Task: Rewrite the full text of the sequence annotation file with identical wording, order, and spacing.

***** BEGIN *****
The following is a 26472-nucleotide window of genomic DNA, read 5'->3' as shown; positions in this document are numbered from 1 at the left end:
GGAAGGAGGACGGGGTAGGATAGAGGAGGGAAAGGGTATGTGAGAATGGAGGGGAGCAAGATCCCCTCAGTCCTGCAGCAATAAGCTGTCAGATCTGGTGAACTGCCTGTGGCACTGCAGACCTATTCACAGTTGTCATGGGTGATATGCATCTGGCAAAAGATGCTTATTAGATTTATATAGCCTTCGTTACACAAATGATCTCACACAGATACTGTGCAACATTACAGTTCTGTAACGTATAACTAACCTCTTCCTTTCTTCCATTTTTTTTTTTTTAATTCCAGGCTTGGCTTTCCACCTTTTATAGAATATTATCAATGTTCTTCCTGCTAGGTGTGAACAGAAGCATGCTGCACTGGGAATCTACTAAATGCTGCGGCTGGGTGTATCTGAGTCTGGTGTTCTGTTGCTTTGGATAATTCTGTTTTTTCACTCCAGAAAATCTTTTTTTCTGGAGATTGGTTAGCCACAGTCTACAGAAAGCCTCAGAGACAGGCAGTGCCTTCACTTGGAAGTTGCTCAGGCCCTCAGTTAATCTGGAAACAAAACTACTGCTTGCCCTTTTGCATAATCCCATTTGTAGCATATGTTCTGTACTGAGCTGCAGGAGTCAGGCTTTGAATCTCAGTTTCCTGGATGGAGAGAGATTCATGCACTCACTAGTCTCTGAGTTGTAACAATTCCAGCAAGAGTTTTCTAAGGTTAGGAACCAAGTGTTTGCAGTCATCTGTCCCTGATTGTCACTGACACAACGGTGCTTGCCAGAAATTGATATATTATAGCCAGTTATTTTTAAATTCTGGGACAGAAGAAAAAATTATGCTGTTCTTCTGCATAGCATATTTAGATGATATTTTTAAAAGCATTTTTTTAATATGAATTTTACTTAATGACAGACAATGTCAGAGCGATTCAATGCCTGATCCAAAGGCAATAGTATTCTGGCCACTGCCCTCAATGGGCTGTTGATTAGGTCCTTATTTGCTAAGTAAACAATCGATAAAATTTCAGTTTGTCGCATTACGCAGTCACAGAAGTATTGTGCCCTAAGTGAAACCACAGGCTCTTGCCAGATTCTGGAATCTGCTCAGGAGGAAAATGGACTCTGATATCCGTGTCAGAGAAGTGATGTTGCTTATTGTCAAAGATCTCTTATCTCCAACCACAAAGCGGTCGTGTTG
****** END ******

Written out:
The following is a 26472-nucleotide window of genomic DNA, read 5'->3' as shown; positions in this document are numbered from 1 at the left end:
GGAAGGAGGACGGGGTAGGATAGAGGAGGGAAAGGGTATGTGAGAATGGAGGGGAGCAAGATCCCCTCAGTCCTGCAGCAATAAGCTGTCAGATCTGGTGAACTGCCTGTGGCACTGCAGACCTATTCACAGTTGTCATGGGTGATATGCATCTGGCAAAAGATGCTTATTAGATTTATATAGCCTTCGTTACACAAATGATCTCACACAGATACTGTGCAACATTACAGTTCTGTAACGTATAACTAACCTCTTCCTTTCTTCCATTTTTTTTTTTTTAATTCCAGGCTTGGCTTTCCACCTTTTATAGAATATTATCAATGTTCTTCCTGCTAGGTGTGAACAGAAGCATGCTGCACTGGGAATCTACTAAATGCTGCGGCTGGGTGTATCTGAGTCTGGTGTTCTGTTGCTTTGGATAATTCTGTTTTTTCACTCCAGAAAATCTTTTTTTCTGGAGATTGGTTAGCCACAGTCTACAGAAAGCCTCAGAGACAGGCAGTGCCTTCACTTGGAAGTTGCTCAGGCCCTCAGTTAATCTGGAAACAAAACTACTGCTTGCCCTTTTGCATAATCCCATTTGTAGCATATGTTCTGTACTGAGCTGCAGGAGTCAGGCTTTGAATCTCAGTTTCCTGGATGGAGAGAGATTCATGCACTCACTAGTCTCTGAGTTGTAACAATTCCAGCAAGAGTTTTCTAAGGTTAGGAACCAAGTGTTTGCAGTCATCTGTCCCTGATTGTCACTGACACAACGGTGCTTGCCAGAAATTGATATATTATAGCCAGTTATTTTTAAATTCTGGGACAGAAGAAAAAATTATGCTGTTCTTCTGCATAGCATATTTAGATGATATTTTTAAAAGCATTTTTTTAATATGAATTTTACTTAATGACAGACAATGTCAGAGCGATTCAATGCCTGATCCAAAGGCAATAGTATTCTGGCCACTGCCCTCAATGGGCTGTTGATTAGGTCCTTATTTGCTAAGTAAACAATCGATAAAATTTCAGTTTGTCGCATTACGCAGTCACAGAAGTATTGTGCCCTAAGTGAAACCACAGGCTCTTGCCAGATTCTGGAATCTGCTCAGGAGGAAAATGGACTCTGATATCCGTGTCAGAGAAGTGATGTTGCTTATTGTCAAAGATCTCTTATCTCCAACCACAAAGCGGTCGTGTTG